Students in the Gay-Straight Alliance are used to rushing through their lunches on Tuesday afternoons and their gathering on March 31 was no exception as each strived not to miss a single word from special guest, Mr. Mateo Williamson. A graduate of the University of Arizona, Mateo recently relocated from his hometown of Phoenix, Arizona to Newark, New Jersey where he now works as a Health Counselor with Covenant House, a shelter and crisis center. Mateo’s work at Covenant House helps to shed light on the problem of homelessness among American youth. Mateo shared the startling fact that about 40% of the young people he serves in Newark are LGBT people, many of whom have faced rejection from their families.
This is a matter of particular importance to Mateo given that he has been living as a transgender male for the past few years. Mateo guided the GSA in an illuminating discussion on the difference between sexuality and gender identity. He used his personal story to help the group better understand what it means to be a transgendered person and to see some of the various ways in which a person may self-identify. Having come from a conservative Catholic family, Mateo also discussed his struggle with religion. He said his transition was more than a physical change but a mental and spiritual journey as well. It was a resurrection of sorts, a “new life” and a “rebirth.” According to Mateo, it was only in college, after he began to live his life as a male, that he was able to find his way back to the church.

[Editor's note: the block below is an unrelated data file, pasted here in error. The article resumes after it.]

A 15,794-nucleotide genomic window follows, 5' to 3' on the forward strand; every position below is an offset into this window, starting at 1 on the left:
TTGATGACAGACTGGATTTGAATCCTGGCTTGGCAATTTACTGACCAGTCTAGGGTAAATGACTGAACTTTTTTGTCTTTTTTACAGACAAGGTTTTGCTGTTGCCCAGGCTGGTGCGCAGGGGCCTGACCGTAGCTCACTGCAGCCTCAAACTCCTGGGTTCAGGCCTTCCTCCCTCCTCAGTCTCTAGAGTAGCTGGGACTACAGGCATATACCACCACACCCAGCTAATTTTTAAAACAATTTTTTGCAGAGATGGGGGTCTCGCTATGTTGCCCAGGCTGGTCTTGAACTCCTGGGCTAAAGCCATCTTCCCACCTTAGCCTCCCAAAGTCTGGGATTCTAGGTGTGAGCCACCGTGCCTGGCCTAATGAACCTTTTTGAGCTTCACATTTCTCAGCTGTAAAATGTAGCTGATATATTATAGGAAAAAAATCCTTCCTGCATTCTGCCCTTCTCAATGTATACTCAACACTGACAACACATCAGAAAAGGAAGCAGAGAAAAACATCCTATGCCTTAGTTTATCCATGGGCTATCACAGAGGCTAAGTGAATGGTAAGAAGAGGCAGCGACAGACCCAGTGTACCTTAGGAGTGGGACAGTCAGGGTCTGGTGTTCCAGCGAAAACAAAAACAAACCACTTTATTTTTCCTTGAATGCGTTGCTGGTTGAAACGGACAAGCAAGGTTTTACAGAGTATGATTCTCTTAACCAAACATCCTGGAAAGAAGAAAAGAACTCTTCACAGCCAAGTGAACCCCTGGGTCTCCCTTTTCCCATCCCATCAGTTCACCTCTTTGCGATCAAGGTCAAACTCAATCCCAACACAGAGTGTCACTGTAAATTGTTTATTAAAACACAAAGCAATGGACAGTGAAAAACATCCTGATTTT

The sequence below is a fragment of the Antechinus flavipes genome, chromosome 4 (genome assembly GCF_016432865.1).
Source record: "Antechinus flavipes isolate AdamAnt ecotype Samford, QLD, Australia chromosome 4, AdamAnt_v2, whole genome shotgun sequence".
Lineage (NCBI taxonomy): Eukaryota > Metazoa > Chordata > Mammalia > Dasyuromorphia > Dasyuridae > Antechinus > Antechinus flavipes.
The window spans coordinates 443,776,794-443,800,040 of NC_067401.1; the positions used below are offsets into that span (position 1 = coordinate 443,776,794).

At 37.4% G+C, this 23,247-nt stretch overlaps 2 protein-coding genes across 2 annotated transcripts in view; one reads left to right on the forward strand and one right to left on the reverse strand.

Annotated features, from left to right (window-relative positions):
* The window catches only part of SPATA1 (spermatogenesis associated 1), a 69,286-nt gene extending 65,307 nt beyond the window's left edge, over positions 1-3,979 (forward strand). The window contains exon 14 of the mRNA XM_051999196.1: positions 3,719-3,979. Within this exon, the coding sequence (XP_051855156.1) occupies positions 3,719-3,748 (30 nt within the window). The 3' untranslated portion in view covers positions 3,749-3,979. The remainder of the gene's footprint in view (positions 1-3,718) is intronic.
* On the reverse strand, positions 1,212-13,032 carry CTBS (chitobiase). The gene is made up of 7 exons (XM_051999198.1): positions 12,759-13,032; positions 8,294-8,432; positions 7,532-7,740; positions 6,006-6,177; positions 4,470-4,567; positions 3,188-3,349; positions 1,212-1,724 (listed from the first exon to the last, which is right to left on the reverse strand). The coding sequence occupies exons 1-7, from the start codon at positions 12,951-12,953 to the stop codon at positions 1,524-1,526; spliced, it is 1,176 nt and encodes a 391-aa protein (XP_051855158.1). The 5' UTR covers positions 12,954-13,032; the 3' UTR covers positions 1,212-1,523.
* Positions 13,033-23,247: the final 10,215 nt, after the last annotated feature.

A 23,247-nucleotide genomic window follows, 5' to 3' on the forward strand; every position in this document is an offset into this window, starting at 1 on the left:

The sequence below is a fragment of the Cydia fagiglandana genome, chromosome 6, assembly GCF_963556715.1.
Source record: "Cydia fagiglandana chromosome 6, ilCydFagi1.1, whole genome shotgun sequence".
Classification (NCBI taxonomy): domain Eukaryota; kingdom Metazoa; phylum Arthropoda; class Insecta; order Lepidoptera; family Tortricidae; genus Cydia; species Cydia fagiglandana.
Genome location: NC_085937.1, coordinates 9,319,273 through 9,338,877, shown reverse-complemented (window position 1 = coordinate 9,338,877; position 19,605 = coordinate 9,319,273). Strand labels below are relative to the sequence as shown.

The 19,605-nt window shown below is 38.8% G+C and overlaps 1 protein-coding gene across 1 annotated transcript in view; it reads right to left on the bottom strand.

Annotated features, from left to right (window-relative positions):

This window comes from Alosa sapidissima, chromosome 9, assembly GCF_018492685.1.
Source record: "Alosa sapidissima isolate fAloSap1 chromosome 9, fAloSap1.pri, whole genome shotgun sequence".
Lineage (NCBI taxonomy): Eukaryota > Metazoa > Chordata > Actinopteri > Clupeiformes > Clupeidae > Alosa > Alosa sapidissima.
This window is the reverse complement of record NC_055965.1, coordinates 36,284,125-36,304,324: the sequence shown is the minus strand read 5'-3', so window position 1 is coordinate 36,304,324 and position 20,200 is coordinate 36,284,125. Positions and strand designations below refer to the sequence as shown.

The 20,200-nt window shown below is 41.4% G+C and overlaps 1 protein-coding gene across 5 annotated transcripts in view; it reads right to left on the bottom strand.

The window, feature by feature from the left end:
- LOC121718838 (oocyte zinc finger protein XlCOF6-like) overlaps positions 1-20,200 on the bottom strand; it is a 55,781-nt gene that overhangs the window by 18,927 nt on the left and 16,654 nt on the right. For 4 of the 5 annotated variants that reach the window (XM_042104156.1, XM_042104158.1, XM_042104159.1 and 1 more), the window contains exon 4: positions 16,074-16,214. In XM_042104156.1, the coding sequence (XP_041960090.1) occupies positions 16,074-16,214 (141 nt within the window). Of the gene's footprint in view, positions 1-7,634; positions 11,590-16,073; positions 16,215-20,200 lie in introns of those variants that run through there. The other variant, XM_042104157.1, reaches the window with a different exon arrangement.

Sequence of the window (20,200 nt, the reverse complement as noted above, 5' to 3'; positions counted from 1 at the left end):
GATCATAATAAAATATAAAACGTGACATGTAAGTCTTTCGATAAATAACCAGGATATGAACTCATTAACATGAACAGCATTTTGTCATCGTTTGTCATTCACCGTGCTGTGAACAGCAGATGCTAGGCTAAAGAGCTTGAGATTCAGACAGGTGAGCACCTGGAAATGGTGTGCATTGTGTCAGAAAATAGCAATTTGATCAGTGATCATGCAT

During high school, Mateo never felt comfortable enough in his surroundings to come out. His school was very different from York, having around 800 students in his graduating class and yet lacking the type of extra-curricular offerings that make York so special. His school didn’t have anything like a Gay-Straight Alliance or the kind of welcoming and accepting environment for a student like Mateo to feel at ease being an openly LGBT person. For that reason Mateo didn’t come out until after he went to college, during a time when he felt that society was getting to know more about the word “transgender” and what it actually means.
Since then, Mateo has become an advocate for social justice by working with organizations like Dignity USA and participating in the Owning Our Faith project (along with the venerable Mr. Roper) in order to help promote a more inclusive Catholic Church community. The students and faculty members who attended this GSA meeting took the opportunity to ask Mateo about his thoughts and experiences. Everyone seemed to find the discussion very enlightening and enjoyed the freedom to voice their opinions and questions in a safe space. In the end, Mateo’s story proved to be an encouraging testimony about being ones self, an important lesson for our students to feel confident in being the people they are inside on the outside as well.